• Working out what it means really does help - what does the word look like? Is it similar to any others that you have learnt? I never did this until I got a teacher this year (for A2) that loves to make us do it. It's helped loads already!



    Yes, it's going to be horrible to start with, but it gets better. When I started revising for my resit this January, I did all of this. I hated it at first - I felt like I knew nothing. But over time (a couple of weeks) I realised I was getting better and better and now I'm so much more confident in German and have started to enjoy it again, which I haven't since this time last year! Good luck and have fun!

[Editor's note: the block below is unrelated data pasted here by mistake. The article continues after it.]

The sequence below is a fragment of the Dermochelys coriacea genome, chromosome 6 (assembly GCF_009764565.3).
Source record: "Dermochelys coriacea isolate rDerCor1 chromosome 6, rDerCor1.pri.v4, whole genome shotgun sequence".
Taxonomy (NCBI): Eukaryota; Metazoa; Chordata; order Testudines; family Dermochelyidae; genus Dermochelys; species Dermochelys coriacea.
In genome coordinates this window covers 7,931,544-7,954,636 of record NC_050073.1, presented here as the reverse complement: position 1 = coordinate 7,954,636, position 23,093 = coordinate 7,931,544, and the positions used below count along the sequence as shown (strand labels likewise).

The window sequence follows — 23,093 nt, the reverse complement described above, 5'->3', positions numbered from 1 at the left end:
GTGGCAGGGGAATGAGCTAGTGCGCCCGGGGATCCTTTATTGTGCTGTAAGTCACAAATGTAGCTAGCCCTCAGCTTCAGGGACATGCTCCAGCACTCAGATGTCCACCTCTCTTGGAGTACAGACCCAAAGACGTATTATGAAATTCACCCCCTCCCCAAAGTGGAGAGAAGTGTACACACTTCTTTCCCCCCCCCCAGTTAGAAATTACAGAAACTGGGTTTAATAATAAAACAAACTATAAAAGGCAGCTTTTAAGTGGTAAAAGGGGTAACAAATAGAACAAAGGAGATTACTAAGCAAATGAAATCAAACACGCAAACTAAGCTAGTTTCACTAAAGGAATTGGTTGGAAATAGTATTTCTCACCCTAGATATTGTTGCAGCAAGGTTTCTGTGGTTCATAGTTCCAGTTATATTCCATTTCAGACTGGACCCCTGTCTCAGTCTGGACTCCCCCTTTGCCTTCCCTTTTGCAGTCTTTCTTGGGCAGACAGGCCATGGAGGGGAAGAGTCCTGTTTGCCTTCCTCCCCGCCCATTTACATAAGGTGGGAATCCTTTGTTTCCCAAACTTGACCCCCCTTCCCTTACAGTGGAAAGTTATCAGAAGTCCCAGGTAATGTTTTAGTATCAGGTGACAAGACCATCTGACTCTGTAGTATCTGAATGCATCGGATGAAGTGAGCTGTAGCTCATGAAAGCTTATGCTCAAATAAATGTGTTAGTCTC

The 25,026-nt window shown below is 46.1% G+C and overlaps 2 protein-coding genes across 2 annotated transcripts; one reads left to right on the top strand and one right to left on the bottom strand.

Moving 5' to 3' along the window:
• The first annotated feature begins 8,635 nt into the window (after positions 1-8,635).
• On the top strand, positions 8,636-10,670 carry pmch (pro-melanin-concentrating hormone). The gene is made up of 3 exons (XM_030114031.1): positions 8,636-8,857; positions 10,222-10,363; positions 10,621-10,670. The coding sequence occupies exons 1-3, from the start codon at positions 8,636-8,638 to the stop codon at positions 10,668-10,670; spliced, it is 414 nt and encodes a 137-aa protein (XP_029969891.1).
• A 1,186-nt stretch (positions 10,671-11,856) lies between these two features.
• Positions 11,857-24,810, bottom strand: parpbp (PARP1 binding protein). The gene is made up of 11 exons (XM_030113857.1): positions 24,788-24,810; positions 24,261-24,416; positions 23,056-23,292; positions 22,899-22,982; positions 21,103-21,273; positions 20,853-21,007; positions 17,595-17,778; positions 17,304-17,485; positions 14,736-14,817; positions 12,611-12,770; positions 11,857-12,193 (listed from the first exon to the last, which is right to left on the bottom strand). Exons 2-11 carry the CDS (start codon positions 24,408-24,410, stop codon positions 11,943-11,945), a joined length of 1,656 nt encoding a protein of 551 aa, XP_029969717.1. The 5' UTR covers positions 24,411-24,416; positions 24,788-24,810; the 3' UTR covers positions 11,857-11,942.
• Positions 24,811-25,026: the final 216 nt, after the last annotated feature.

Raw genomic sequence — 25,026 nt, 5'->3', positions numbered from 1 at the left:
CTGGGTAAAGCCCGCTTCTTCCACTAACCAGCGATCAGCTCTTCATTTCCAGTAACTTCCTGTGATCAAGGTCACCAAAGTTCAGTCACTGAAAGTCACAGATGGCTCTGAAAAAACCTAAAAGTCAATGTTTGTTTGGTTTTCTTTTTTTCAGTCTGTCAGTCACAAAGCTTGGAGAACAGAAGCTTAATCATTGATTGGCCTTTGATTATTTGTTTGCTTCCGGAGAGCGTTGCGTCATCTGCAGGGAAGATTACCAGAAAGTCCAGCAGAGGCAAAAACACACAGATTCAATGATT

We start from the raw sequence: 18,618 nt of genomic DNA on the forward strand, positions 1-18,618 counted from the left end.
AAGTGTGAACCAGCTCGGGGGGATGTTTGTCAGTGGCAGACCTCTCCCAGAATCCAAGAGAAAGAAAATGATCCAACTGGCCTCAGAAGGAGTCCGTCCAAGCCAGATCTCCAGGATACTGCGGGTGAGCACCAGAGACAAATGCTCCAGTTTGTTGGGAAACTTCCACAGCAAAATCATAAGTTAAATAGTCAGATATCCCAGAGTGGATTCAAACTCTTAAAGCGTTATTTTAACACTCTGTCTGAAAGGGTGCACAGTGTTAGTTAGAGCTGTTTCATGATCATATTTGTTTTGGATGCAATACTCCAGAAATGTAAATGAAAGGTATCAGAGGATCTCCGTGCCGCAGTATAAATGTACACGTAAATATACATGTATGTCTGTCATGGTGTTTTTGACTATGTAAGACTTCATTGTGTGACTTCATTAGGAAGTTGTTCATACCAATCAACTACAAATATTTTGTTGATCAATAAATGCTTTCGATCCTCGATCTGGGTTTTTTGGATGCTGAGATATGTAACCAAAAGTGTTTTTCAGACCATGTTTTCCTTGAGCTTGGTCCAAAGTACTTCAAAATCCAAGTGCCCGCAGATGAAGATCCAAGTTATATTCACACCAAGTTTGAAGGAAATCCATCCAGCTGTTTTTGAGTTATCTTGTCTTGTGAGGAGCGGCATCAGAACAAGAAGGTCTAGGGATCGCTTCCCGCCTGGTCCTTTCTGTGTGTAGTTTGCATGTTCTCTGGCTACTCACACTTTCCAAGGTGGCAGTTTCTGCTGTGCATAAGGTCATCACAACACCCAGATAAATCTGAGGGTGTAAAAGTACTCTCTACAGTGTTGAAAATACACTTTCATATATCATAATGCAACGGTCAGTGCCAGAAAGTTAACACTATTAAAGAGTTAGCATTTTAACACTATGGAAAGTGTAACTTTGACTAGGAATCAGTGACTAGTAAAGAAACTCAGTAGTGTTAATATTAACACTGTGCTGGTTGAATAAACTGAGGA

Thanks. I think I will stick at it. It's just a little disheartening when you know you've tried and managed to do really well at gcse, but then found you did badly in a mock.
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    (Original post by SweetsAndSugar)
    Thanks. I think I will stick at it. It's just a little disheartening when you know you've tried and managed to do really well at gcse, but then found you did badly in a mock.
    Yeah, the gap between GCSE and AS level is really quite big, especially so for languages - or so I found.